Appy notes: M's Miller a 'reliever at heart'

FSU product comfortable with role at back end of Pulaski's bullpen

A ninth-round pick in June, Peter Miller worked primarily as a starter at FSU but closed his college career in the bullpen. (AP Photo)

By Bob Sutton / Special to | August 7, 2014 10:00 AM ET

Peter Miller thought he wanted to be a starting pitcher in college for Florida State.

By the time his collegiate career wound down this spring, he was more comfortable in the bullpen. That's where he's working with the Pulaski Mariners after he was a ninth-round selection in June's Draft.

He's often a late-inning reliever for the Mariners.

"I've always been a reliever at heart," he said. "It wasn't a hard change. It's actually been an easy change for me."

The right-hander said at times he became caught up with the status of being in a college starting rotation.

"I think I was just lying to myself trying to be a starter," he said. "My place really is the bullpen. I didn't really accept that until this last year [as a senior]. Giving it 3 1/2 years as a starter is enough, and it isn't for me."

He posted one career save at Florida State. He had four saves for Pulaski by the first week in August.

Miller, a 22-year-old from Lutz, Florida, stayed at Florida State despite being a 16th-round selection of the Los Angeles Dodgers in 2013. Yet he wasn't a closer for the Seminoles, who had Heisman Trophy winner Jameis Winston in that role.

Miller, though, brings experience as the second-oldest pitcher on the Pulaski staff.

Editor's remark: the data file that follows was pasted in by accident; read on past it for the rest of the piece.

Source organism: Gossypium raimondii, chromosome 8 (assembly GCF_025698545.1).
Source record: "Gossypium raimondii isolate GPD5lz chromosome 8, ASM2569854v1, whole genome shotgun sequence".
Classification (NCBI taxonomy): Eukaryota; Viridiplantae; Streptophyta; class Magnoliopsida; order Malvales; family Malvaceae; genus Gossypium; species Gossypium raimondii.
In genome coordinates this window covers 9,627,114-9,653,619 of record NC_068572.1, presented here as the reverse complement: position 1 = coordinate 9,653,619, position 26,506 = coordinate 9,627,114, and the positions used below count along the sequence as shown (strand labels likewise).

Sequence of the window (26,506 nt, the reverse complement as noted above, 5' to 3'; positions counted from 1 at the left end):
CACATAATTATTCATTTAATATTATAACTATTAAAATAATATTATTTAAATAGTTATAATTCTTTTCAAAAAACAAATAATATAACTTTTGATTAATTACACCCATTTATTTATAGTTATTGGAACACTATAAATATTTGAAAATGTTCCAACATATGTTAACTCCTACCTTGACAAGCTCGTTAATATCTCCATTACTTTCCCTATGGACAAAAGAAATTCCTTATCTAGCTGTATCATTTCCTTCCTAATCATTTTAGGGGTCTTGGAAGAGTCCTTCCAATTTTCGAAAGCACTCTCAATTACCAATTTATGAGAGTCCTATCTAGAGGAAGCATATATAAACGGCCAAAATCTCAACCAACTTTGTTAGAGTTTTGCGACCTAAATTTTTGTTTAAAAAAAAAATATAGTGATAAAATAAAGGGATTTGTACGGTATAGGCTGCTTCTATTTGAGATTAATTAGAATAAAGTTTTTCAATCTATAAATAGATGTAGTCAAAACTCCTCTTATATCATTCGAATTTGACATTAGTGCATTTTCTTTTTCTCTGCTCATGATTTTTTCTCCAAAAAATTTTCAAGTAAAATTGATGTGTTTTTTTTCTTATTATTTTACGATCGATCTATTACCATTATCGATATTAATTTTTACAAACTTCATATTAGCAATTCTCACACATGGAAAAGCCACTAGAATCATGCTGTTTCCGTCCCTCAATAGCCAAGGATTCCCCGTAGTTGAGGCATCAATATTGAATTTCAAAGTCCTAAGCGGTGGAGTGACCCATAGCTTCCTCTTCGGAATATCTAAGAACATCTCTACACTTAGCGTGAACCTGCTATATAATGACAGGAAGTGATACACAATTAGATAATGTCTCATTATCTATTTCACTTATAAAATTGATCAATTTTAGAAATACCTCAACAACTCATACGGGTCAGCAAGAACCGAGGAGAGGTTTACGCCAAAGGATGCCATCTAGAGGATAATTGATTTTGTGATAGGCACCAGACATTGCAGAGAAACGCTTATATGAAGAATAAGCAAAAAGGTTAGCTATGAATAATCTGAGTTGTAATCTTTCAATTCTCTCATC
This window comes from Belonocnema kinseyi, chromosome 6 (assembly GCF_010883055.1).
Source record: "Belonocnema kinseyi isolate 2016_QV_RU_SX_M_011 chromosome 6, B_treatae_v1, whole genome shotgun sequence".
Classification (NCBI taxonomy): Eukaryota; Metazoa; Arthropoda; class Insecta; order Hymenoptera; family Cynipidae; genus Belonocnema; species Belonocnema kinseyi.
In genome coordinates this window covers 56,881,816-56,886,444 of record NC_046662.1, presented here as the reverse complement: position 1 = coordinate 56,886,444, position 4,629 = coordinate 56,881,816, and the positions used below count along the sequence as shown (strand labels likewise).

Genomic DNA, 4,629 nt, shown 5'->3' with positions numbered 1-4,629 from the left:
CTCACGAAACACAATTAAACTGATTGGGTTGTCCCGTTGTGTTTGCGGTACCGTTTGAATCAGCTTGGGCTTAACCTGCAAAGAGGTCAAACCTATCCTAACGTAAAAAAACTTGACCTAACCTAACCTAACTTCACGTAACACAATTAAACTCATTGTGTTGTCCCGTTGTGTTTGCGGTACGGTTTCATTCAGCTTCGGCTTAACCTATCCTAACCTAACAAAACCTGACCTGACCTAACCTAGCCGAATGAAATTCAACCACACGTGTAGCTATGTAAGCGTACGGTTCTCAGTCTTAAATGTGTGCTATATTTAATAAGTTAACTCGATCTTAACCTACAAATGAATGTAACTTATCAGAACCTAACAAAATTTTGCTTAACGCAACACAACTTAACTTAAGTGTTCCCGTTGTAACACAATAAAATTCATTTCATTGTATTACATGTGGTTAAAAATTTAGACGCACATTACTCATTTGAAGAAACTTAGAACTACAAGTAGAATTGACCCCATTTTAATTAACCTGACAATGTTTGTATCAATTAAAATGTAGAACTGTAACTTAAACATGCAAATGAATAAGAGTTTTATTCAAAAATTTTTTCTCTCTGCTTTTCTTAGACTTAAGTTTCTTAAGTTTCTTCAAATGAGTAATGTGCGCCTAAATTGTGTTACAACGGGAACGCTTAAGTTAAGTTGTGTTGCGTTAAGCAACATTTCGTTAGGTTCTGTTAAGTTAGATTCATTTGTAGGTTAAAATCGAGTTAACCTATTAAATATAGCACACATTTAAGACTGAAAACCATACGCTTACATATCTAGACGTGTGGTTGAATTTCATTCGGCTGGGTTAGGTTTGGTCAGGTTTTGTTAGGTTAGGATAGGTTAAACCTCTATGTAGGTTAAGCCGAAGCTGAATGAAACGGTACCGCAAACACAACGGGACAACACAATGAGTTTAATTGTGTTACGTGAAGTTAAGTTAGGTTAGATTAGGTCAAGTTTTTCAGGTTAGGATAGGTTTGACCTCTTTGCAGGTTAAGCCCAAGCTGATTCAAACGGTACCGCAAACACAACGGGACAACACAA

Pulaski manager Rob Mummau ought to have a good sense of Miller's abilities. Mummau is a scout for the Mariners organization, evaluating players for the Draft.

One of the players he monitored ended up playing for him a few weeks later.

"I've seen him pitch since high school," Mummau said. "I saw him a bunch in college."

Miller said a familiarity with his manager has been one of the comforting aspects of his first couple of months as a professional player.

At Florida State, Miller said the regular stream of scouts watching games was encouraging even if "usually they weren't there for me."

Yet there was a point at which Miller wasn't so sure he was still on Mummau's good list.

"I thought he lost interest," Miller said.

Not so, because Mummau said he recognized that Miller was equipped to pitch in pro ball.

"I pride myself on being able to adapt," Miller said, pointing out the need to be ready at all times as a reliever. "I enjoy that. It keeps your mind in the game. I like just being thrown into any situation."

That's an adjustment that has gone smoothly for Miller, who's 2-0 with two saves across his past five appearances. In 15 outings, he holds a 1.71 ERA.

Mummau said Miller might be best suited for the back end of a bullpen. With a fastball that already reaches 93 mph, it may be a good fit.

"He has a lot of confidence, which helps," Mummau said.

In brief

Other forms of production: Even with Max Murphy promoted from Elizabethton while leading the Appalachian League in batting average (.378) and home runs (10), the Twins still have run producers. Elizabethton first baseman Tyler Kuresa moved into the league lead in RBIs, knocking in 10 runs over a nine-game stretch.

He 'nose' best: Burlington Royals shortstop Marten Gasparini is considering surgery after suffering a broken nose when a thrown ball hit the 17-year-old in the face. That might cause a premature end to the season for the Italian prospect, who's consulting with doctors and his parents. "It's just so I don't have a problem later on," he said.

Doing his thing: Despite a 3-for-16 series at Burlington, shortstop Richard Urena of the Bluefield Blue Jays is hitting at a .322 clip. Bluefield manager Dennis Holmberg said the 18-year-old has adjusted well. "It's a great spot for him to be in," Holmberg said. "I like his defense. I like everything about him."

Bob Sutton is a contributor to This story was not subject to the approval of the National Association of Professional Baseball Leagues or its clubs.

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